What does our guidance say?

In this particular case you’d need to more fully explore Ellen’s reasons for wanting the procedure, and the outcome she hopes to achieve. This may include for example, asking her whether she’s had a chance to speak to friends, family or her GP about this, and what she’s tried so far in terms of losing the weight she gained during her second pregnancy. By doing this, you will be able to assess whether or not the procedure is clinically appropriate and likely to meet her needs (paragraph 17).

If you decide that the procedure is clinically appropriate and likely to meet her needs then you’d need to discuss the options, including potential risks and benefits as well as the likely outcome of the procedure Ellen is seeking, making sure that Ellen’s expectations are realistic (paragraphs 22 and 23).

You must also discuss with her if there are any alternative interventions with less risk available that might meet her needs (paragraph 21).

Throughout your discussion you should be encouraging Ellen to ask any questions.

This discussion, focussing on the issues you and Ellen feel to be most significant, will allow Ellen to make an informed choice. What about Ellen’s psychological wellbeing? If following further discussion, you still think that Ellen’s responses show that she may be suffering from post-natal depression you should discuss further with her the idea of seeing a psychologist (paragraph 19) and why it is necessary to speak to her GP (paragraph 27).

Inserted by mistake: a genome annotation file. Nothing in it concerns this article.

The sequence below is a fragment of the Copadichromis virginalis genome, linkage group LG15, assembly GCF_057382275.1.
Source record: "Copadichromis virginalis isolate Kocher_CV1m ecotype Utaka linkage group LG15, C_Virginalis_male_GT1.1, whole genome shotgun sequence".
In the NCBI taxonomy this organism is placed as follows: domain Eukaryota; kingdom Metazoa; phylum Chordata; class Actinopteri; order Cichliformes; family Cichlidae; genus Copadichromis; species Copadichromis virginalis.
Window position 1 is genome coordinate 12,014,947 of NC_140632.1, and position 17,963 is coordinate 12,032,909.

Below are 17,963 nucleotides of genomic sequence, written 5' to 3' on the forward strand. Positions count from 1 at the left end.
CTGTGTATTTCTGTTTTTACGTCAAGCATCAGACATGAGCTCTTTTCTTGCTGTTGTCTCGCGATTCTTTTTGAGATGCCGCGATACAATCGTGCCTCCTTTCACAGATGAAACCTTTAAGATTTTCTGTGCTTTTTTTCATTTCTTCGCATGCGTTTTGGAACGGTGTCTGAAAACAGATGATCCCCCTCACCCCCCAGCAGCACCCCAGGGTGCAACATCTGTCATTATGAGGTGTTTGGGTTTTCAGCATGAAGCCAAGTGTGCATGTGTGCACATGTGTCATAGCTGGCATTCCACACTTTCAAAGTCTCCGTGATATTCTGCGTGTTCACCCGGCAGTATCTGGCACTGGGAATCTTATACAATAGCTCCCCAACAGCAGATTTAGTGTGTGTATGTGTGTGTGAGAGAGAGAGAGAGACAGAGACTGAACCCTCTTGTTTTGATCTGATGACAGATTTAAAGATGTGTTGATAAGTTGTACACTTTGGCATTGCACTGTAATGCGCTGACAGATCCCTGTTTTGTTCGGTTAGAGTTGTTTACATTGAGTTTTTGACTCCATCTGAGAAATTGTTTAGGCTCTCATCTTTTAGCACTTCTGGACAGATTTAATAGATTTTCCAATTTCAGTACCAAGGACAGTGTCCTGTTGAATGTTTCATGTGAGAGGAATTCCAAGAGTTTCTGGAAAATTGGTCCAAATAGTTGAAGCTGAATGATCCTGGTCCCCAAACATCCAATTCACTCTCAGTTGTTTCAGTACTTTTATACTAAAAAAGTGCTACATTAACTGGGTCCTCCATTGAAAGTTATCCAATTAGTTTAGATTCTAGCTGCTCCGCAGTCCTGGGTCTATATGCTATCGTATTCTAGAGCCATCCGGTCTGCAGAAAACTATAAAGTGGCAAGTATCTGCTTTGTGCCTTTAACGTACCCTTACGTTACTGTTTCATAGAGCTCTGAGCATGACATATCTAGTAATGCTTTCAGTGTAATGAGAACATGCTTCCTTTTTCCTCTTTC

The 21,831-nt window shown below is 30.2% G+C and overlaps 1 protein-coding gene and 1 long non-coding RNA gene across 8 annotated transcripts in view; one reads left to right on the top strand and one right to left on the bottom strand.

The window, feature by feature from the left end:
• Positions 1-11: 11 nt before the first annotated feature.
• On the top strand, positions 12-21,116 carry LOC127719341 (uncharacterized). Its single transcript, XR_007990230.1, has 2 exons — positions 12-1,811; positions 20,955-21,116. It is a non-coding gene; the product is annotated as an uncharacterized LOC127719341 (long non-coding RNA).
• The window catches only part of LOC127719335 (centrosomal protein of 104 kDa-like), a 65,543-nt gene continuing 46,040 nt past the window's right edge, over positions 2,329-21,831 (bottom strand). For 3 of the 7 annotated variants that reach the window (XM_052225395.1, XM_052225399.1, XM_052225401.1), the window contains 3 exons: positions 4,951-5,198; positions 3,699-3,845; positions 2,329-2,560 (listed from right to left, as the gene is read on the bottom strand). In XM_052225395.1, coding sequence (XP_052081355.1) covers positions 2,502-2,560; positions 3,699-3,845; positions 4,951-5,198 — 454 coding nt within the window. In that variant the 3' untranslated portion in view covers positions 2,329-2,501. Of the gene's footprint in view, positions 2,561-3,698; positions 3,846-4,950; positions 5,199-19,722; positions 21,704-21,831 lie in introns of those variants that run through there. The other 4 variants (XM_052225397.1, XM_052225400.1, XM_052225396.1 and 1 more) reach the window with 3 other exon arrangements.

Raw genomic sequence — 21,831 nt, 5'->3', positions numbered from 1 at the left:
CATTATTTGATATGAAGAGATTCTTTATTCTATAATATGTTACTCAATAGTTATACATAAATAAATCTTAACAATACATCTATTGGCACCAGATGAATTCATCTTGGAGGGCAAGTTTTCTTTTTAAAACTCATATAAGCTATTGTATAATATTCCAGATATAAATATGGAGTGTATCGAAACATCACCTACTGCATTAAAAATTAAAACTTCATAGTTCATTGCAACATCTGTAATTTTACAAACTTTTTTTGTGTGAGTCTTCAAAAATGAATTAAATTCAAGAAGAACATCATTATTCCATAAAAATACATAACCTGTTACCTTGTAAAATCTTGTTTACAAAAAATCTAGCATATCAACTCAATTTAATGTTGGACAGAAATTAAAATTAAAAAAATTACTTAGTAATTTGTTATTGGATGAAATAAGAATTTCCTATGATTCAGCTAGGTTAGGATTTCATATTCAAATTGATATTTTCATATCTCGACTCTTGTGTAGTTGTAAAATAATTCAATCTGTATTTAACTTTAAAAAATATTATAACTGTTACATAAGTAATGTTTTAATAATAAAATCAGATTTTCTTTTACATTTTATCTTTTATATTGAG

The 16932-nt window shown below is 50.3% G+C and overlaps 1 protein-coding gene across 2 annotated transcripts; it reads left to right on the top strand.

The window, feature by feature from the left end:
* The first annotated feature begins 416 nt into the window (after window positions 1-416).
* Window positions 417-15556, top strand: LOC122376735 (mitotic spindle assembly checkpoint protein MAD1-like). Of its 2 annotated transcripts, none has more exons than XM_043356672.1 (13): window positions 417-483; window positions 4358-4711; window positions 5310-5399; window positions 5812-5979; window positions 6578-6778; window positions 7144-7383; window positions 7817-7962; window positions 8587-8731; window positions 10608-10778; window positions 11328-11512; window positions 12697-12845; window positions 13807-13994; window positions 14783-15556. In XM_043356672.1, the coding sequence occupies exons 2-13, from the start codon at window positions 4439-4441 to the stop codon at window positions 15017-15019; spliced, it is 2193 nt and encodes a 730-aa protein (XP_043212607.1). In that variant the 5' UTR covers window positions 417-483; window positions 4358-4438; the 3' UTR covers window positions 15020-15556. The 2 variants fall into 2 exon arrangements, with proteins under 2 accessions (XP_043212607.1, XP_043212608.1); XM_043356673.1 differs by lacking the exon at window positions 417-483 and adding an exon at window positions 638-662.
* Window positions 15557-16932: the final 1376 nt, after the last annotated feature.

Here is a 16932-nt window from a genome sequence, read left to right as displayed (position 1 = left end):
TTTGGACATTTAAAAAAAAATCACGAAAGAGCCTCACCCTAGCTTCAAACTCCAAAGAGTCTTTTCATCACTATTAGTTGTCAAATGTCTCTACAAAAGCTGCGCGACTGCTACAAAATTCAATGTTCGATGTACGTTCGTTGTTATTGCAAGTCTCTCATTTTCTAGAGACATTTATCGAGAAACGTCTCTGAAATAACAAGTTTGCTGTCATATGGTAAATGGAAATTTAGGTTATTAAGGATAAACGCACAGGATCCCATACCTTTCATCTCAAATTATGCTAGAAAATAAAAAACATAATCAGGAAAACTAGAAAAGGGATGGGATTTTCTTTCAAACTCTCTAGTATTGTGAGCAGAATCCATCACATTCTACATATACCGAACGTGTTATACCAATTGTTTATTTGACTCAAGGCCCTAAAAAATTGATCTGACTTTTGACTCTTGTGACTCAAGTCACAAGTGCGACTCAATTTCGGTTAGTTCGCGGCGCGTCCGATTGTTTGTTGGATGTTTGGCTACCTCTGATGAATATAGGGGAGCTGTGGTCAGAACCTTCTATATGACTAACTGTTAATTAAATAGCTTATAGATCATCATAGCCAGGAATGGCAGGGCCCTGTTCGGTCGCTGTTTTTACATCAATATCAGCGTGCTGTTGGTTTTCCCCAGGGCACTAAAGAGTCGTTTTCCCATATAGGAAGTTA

What if Ellen still refuses to see a psychologist?

If this is the case, you would need to sensitively explain to Ellen that it’s in her best interests to get this assessment to ensure that any decision she makes is for the right reason. If Ellen still isn’t happy to do this, you must explain that as this kind of assessment is beyond your personal expertise, you have a responsibility to speak to colleagues about her case for advice about how best to proceed (paragraphs 44 and 45). It would be good practice to obtain Ellen’s consent to speak to colleagues about her case and to record this in her notes.

What if Ellen doesn’t want you to speak to her GP?

You should again explore the reasons why Ellen doesn’t want her GP involved. It might be helpful to explain to her the benefits of you having a conversation with her GP and the risks to her if you don’t have all the information you need.

If Ellen still refuses, you would need to record this decision in her notes and consider how this may affect the balance of risk and benefit and whether you have enough information to go ahead with the intervention.

If you decide to go ahead without contacting Ellen’s GP, after the procedure you should give Ellen written information explaining the procedure including what devices or medicines were used. You must record in Ellen’s notes that she objected to the information being shared with her GP, and you will be responsible for providing Ellen’s follow-up care (paragraph 39).

If you think that information from Ellen’s GP is essential to the provision of safe care you should explain that you can’t go ahead with the procedure Ellen wants, without a discussion with her GP (paragraph 27).

Ultimately, if you are concerned that the procedure may not be of benefit to Ellen, then you must not provide it. You should however discuss the options available to Ellen and respect her right to seek a second opinion (paragraph 18).   

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